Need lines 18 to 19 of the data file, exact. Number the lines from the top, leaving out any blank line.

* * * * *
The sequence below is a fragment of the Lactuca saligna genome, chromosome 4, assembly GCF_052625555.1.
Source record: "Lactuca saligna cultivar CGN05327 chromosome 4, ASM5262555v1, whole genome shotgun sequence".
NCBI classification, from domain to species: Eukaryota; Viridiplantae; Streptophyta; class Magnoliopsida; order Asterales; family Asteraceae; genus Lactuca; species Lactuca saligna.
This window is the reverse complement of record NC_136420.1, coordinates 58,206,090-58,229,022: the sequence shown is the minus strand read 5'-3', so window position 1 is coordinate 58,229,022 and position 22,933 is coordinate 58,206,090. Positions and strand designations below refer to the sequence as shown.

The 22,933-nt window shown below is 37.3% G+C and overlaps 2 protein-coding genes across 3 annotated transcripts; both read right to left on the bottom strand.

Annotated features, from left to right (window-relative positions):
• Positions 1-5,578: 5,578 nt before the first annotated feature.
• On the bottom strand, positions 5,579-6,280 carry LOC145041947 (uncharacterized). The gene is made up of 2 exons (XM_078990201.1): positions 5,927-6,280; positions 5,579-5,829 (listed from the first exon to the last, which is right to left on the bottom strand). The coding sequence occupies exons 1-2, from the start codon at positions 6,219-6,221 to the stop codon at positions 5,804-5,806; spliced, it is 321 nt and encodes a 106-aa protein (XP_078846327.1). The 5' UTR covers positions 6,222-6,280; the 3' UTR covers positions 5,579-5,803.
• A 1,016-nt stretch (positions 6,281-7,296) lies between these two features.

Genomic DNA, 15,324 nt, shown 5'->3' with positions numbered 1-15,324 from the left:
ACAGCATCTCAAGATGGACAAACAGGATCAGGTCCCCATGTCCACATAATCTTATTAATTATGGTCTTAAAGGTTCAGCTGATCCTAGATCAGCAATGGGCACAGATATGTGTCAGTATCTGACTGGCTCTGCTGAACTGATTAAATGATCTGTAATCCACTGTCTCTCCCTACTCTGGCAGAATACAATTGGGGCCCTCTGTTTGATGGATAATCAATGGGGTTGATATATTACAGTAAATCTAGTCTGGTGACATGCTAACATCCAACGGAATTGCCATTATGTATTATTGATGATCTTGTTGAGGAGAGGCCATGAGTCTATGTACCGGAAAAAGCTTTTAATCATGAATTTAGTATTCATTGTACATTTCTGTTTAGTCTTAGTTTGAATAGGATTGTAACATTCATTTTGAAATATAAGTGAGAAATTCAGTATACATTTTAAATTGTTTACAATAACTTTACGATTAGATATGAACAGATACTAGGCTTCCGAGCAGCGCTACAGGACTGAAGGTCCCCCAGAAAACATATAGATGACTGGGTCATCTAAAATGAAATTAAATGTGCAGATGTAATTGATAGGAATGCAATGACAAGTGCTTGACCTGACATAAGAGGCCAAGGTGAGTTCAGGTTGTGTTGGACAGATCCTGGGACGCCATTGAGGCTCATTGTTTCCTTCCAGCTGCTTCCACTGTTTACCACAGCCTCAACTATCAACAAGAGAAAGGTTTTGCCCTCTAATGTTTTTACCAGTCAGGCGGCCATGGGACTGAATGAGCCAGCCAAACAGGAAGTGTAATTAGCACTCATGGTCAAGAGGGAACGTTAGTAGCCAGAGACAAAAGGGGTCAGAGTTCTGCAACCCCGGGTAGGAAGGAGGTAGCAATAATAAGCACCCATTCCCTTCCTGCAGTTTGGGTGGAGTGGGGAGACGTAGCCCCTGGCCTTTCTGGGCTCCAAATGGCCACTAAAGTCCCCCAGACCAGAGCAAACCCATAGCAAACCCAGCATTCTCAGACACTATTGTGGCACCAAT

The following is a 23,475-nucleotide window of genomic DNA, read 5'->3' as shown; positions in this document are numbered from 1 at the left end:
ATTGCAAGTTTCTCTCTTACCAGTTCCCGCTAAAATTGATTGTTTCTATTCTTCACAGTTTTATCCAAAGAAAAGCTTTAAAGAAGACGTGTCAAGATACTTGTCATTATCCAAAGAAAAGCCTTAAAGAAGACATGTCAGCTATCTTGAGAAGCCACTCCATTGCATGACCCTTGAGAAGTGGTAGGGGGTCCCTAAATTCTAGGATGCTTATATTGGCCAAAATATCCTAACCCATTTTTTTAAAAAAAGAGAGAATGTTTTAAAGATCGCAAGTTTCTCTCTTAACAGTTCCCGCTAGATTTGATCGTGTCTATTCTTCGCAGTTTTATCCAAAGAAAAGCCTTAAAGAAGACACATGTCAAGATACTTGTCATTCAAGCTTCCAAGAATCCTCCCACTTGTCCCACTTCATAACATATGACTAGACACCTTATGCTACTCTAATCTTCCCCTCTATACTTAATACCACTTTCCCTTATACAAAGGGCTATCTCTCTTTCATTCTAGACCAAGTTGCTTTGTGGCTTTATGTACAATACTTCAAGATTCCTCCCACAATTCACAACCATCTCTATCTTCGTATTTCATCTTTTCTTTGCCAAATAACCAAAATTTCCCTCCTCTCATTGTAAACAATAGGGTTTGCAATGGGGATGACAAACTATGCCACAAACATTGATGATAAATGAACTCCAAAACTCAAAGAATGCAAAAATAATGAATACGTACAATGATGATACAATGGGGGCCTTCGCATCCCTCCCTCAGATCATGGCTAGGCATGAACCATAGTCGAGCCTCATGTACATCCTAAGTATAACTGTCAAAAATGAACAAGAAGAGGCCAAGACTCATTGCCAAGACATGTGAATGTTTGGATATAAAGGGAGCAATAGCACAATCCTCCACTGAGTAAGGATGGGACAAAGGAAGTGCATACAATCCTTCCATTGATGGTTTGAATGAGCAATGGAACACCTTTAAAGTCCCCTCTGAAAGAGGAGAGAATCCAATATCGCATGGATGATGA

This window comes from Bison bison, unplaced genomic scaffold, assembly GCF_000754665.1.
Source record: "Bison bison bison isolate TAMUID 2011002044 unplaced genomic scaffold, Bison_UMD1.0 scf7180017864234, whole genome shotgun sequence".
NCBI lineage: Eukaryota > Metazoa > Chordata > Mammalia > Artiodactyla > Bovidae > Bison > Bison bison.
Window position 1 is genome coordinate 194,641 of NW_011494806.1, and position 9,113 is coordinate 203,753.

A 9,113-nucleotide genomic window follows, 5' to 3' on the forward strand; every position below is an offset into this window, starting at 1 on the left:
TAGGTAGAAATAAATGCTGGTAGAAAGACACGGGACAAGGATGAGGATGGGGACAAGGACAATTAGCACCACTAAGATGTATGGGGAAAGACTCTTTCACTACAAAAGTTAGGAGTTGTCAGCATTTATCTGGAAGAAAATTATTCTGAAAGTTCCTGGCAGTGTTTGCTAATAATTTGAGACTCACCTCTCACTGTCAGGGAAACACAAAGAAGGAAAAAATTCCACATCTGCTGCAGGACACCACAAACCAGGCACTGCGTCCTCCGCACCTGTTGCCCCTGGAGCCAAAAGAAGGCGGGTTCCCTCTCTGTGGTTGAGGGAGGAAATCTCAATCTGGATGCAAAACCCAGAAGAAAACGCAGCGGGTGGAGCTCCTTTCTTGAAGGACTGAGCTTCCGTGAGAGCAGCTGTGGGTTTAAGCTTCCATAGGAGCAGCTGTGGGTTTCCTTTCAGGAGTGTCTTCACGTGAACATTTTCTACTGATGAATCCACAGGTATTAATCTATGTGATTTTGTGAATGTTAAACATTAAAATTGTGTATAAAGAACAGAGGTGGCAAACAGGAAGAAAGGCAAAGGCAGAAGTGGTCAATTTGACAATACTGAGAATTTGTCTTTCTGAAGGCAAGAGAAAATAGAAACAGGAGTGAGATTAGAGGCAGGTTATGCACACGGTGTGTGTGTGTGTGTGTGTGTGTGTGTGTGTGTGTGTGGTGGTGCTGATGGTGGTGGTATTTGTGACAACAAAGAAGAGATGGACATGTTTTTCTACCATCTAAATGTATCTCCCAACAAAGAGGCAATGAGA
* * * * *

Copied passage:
A 9,113-nucleotide genomic window follows, 5' to 3' on the forward strand; every position below is an offset into this window, starting at 1 on the left:
TAGGTAGAAATAAATGCTGGTAGAAAGACACGGGACAAGGATGAGGATGGGGACAAGGACAATTAGCACCACTAAGATGTATGGGGAAAGACTCTTTCACTACAAAAGTTAGGAGTTGTCAGCATTTATCTGGAAGAAAATTATTCTGAAAGTTCCTGGCAGTGTTTGCTAATAATTTGAGACTCACCTCTCACTGTCAGGGAAACACAAAGAAGGAAAAAATTCCACATCTGCTGCAGGACACCACAAACCAGGCACTGCGTCCTCCGCACCTGTTGCCCCTGGAGCCAAAAGAAGGCGGGTTCCCTCTCTGTGGTTGAGGGAGGAAATCTCAATCTGGATGCAAAACCCAGAAGAAAACGCAGCGGGTGGAGCTCCTTTCTTGAAGGACTGAGCTTCCGTGAGAGCAGCTGTGGGTTTAAGCTTCCATAGGAGCAGCTGTGGGTTTCCTTTCAGGAGTGTCTTCACGTGAACATTTTCTACTGATGAATCCACAGGTATTAATCTATGTGATTTTGTGAATGTTAAACATTAAAATTGTGTATAAAGAACAGAGGTGGCAAACAGGAAGAAAGGCAAAGGCAGAAGTGGTCAATTTGACAATACTGAGAATTTGTCTTTCTGAAGGCAAGAGAAAATAGAAACAGGAGTGAGATTAGAGGCAGGTTATGCACACGGTGTGTGTGTGTGTGTGTGTGTGTGTGTGTGTGTGTGTGGTGGTGCTGATGGTGGTGGTATTTGTGACAACAAAGAAGAGATGGACATGTTTTTCTACCATCTAAATGTATCTCCCAACAAAGAGGCAATGAGA